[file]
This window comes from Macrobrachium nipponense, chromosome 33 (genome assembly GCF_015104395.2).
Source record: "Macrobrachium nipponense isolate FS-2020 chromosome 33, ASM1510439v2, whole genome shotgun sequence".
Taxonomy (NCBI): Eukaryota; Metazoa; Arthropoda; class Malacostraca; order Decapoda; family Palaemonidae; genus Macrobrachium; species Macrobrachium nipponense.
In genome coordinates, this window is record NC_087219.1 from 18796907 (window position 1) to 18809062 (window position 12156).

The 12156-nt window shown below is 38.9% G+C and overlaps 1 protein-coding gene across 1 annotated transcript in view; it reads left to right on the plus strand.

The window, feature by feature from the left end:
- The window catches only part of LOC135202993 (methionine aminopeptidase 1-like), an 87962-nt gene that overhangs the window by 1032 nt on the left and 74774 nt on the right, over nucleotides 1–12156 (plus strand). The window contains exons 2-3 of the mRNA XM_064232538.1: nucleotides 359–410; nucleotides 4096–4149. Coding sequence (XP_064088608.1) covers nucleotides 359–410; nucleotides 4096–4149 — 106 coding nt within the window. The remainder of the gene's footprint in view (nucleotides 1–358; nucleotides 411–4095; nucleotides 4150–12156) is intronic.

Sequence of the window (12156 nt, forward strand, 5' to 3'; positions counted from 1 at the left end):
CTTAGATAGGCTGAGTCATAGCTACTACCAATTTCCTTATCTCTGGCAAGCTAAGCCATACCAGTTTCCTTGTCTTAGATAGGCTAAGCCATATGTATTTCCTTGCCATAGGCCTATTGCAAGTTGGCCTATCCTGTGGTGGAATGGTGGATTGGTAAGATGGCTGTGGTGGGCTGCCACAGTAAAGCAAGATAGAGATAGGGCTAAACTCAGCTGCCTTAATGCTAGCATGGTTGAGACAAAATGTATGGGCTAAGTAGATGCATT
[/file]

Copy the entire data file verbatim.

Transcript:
This window comes from Macrobrachium nipponense, chromosome 33 (genome assembly GCF_015104395.2).
Source record: "Macrobrachium nipponense isolate FS-2020 chromosome 33, ASM1510439v2, whole genome shotgun sequence".
Taxonomy (NCBI): Eukaryota; Metazoa; Arthropoda; class Malacostraca; order Decapoda; family Palaemonidae; genus Macrobrachium; species Macrobrachium nipponense.
In genome coordinates, this window is record NC_087219.1 from 18796907 (window position 1) to 18809062 (window position 12156).

The 12156-nt window shown below is 38.9% G+C and overlaps 1 protein-coding gene across 1 annotated transcript in view; it reads left to right on the plus strand.

The window, feature by feature from the left end:
- The window catches only part of LOC135202993 (methionine aminopeptidase 1-like), an 87962-nt gene that overhangs the window by 1032 nt on the left and 74774 nt on the right, over nucleotides 1–12156 (plus strand). The window contains exons 2-3 of the mRNA XM_064232538.1: nucleotides 359–410; nucleotides 4096–4149. Coding sequence (XP_064088608.1) covers nucleotides 359–410; nucleotides 4096–4149 — 106 coding nt within the window. The remainder of the gene's footprint in view (nucleotides 1–358; nucleotides 411–4095; nucleotides 4150–12156) is intronic.

Sequence of the window (12156 nt, forward strand, 5' to 3'; positions counted from 1 at the left end):
CTTAGATAGGCTGAGTCATAGCTACTACCAATTTCCTTATCTCTGGCAAGCTAAGCCATACCAGTTTCCTTGTCTTAGATAGGCTAAGCCATATGTATTTCCTTGCCATAGGCCTATTGCAAGTTGGCCTATCCTGTGGTGGAATGGTGGATTGGTAAGATGGCTGTGGTGGGCTGCCACAGTAAAGCAAGATAGAGATAGGGCTAAACTCAGCTGCCTTAATGCTAGCATGGTTGAGACAAAATGTATGGGCTAAGTAGATGCATT